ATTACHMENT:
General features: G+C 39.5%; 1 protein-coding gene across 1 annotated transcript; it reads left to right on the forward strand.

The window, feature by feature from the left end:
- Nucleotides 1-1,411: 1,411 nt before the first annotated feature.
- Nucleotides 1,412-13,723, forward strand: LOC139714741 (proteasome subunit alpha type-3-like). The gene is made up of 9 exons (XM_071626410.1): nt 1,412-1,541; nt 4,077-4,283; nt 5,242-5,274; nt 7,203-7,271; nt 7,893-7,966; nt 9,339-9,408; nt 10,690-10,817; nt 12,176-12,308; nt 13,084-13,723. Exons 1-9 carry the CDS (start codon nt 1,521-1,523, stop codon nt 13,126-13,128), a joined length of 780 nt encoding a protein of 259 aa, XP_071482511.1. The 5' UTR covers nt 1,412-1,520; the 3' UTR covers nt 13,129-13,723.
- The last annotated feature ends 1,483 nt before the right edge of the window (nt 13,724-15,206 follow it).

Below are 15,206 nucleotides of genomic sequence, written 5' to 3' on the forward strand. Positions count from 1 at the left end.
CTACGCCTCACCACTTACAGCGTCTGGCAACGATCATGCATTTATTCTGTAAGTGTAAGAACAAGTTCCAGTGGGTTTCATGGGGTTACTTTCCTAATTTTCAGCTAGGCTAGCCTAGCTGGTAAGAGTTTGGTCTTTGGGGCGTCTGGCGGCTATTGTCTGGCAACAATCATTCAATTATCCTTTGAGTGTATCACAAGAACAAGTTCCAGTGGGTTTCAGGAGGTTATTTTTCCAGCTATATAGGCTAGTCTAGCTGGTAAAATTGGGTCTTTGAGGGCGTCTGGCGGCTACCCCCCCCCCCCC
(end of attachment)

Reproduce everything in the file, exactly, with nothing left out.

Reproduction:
General features: G+C 39.5%; 1 protein-coding gene across 1 annotated transcript; it reads left to right on the forward strand.

The window, feature by feature from the left end:
- Nucleotides 1-1,411: 1,411 nt before the first annotated feature.
- Nucleotides 1,412-13,723, forward strand: LOC139714741 (proteasome subunit alpha type-3-like). The gene is made up of 9 exons (XM_071626410.1): nt 1,412-1,541; nt 4,077-4,283; nt 5,242-5,274; nt 7,203-7,271; nt 7,893-7,966; nt 9,339-9,408; nt 10,690-10,817; nt 12,176-12,308; nt 13,084-13,723. Exons 1-9 carry the CDS (start codon nt 1,521-1,523, stop codon nt 13,126-13,128), a joined length of 780 nt encoding a protein of 259 aa, XP_071482511.1. The 5' UTR covers nt 1,412-1,520; the 3' UTR covers nt 13,129-13,723.
- The last annotated feature ends 1,483 nt before the right edge of the window (nt 13,724-15,206 follow it).

Below are 15,206 nucleotides of genomic sequence, written 5' to 3' on the forward strand. Positions count from 1 at the left end.
CTACGCCTCACCACTTACAGCGTCTGGCAACGATCATGCATTTATTCTGTAAGTGTAAGAACAAGTTCCAGTGGGTTTCATGGGGTTACTTTCCTAATTTTCAGCTAGGCTAGCCTAGCTGGTAAGAGTTTGGTCTTTGGGGCGTCTGGCGGCTATTGTCTGGCAACAATCATTCAATTATCCTTTGAGTGTATCACAAGAACAAGTTCCAGTGGGTTTCAGGAGGTTATTTTTCCAGCTATATAGGCTAGTCTAGCTGGTAAAATTGGGTCTTTGAGGGCGTCTGGCGGCTACCCCCCCCCCCCC